Youth and future generations at the helm of leadership are not only at the receiving end of international development efforts that aim for more inclusive and equal societies, but are an asset to promoting and achieving them. With currently 1.8 billion people aged 10 – 24, the international community is endowed with the largest generation of youth in history, presenting both immense opportunities as well as considerable challenges. Yet working towards the 2030 Agenda meets these challenges head on: more than one third of SDGs target young people, and their impact will be magnified by the fact that 90% of youth live in developing nations today.
This year, International Youth Day celebrated on August 12, has as its theme “Youth Engagement for Global Action”, in order to highlight the actions undertaken by young generations at the local, national and global levels to engage in policy issues of our time. This theme comes at a time when the economic recession that has come as a consequence of the COVID-19 outbreak are gearing towards hitting youth severely, via disproportionate unemployment for the age group, gaps in education throughout the crisis, and the future burden of rising debt and inequality. The International Labor Organization estimates that more than one in six young people have stopped working due to the pandemic, with job losses disproportionately hitting young women and people of color.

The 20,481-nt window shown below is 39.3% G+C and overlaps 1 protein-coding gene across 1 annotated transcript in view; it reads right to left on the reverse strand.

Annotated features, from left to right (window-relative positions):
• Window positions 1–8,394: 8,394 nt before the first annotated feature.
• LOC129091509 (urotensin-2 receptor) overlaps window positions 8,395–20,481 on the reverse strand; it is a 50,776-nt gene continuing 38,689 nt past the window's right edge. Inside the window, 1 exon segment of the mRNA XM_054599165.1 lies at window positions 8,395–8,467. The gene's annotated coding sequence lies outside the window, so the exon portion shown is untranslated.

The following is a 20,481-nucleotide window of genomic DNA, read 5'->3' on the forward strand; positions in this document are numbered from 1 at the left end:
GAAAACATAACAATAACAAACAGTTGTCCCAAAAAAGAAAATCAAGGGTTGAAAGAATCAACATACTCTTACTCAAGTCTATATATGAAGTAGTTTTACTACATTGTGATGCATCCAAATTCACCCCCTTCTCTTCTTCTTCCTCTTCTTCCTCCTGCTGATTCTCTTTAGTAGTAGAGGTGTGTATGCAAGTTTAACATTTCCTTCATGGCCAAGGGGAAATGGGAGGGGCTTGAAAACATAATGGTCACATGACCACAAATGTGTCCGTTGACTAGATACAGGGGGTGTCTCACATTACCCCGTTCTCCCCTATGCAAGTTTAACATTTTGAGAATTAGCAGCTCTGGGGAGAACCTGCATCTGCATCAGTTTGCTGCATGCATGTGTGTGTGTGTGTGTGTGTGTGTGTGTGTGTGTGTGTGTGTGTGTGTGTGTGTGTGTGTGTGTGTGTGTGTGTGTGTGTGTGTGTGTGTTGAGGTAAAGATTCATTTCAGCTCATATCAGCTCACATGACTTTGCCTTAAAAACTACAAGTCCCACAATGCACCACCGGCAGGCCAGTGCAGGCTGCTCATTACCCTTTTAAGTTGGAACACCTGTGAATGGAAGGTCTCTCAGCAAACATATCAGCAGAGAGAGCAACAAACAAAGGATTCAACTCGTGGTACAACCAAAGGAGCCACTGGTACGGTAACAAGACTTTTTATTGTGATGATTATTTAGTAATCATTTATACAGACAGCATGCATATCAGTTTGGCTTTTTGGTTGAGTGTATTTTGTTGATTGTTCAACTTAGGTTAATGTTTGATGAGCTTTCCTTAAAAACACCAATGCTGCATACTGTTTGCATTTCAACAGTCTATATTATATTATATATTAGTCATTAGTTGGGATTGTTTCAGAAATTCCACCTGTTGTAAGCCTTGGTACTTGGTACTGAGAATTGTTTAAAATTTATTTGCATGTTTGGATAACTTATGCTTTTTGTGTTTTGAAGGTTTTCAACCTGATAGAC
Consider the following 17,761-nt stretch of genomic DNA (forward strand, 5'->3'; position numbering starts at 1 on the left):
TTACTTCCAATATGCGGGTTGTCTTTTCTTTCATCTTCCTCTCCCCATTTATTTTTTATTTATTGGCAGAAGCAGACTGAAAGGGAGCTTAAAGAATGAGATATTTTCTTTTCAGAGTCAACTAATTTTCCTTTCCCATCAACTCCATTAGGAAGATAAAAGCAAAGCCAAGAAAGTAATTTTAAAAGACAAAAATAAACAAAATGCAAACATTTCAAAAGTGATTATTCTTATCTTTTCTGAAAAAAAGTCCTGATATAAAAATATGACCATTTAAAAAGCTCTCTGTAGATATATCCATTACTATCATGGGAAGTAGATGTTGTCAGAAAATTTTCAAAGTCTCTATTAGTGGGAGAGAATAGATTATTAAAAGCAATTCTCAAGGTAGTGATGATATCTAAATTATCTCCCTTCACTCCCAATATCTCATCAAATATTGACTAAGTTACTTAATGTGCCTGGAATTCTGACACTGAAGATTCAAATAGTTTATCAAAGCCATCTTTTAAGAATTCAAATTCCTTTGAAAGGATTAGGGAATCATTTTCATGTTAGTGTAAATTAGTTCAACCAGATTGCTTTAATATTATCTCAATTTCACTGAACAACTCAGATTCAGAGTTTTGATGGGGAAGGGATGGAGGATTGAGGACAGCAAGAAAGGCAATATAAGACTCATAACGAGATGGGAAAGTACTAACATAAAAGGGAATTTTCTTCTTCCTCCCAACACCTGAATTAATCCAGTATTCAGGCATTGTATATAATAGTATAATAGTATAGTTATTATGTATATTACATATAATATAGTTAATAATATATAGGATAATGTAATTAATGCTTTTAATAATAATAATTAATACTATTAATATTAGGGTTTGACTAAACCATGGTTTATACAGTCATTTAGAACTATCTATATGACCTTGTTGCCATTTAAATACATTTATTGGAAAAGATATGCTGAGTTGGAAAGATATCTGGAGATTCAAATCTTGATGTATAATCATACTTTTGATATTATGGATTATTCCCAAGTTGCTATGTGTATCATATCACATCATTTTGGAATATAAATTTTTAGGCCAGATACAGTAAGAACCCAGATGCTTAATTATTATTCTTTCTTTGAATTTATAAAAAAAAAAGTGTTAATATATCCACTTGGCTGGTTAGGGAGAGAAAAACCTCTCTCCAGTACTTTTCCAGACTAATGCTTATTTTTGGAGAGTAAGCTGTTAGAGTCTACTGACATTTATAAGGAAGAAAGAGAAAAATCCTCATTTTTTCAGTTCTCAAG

According to the World Bank, school closures due to lockdowns have affected an estimated 1.6 billion children worldwide. As countries and schools reopened in July, over 1.1 billion students had continued to be out of school. This generation of students could lose an estimated $10 trillion in earnings over their lifetime if no active effort is made to encourage students back into school. Recently, over 100 youth shared their videos to the World Bank as part of an online campaign #YouthOnCOVID19, in which many shared concerns of the increasing barriers to employment and severe interruptions to education. While countries are scrambling to protect their citizens’ lives and livelihoods, scaling up investment in human capital – that is on health and education from an early age – cannot be forgotten as a game changer for the youth of today to pull out of this setback.